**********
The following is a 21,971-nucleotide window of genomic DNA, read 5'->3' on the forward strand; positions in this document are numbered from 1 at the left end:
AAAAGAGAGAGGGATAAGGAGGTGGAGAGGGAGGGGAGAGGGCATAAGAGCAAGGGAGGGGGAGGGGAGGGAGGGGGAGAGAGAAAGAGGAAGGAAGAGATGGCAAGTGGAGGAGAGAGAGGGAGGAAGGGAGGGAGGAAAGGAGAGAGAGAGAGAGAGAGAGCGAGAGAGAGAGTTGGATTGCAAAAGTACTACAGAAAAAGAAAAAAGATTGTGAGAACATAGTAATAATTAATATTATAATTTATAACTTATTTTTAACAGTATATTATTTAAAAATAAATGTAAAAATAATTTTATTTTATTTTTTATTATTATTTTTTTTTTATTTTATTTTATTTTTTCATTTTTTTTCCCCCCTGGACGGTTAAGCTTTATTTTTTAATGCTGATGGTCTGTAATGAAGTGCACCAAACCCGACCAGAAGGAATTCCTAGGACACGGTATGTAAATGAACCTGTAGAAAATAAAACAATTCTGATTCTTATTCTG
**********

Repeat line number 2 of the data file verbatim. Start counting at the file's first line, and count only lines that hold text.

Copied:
AAAAGAGAGAGGGATAAGGAGGTGGAGAGGGAGGGGAGAGGGCATAAGAGCAAGGGAGGGGGAGGGGAGGGAGGGGGAGAGAGAAAGAGGAAGGAAGAGATGGCAAGTGGAGGAGAGAGAGGGAGGAAGGGAGGGAGGAAAGGAGAGAGAGAGAGAGAGAGAGCGAGAGAGAGAGTTGGATTGCAAAAGTACTACAGAAAAAGAAAAAAGATTGTGAGAACATAGTAATAATTAATATTATAATTTATAACTTATTTTTAACAGTATATTATTTAAAAATAAATGTAAAAATAATTTTATTTTATTTTTTATTATTATTTTTTTTTTATTTTATTTTATTTTTTCATTTTTTTTCCCCCCTGGACGGTTAAGCTTTATTTTTTAATGCTGATGGTCTGTAATGAAGTGCACCAAACCCGACCAGAAGGAATTCCTAGGACACGGTATGTAAATGAACCTGTAGAAAATAAAACAATTCTGATTCTTATTCTG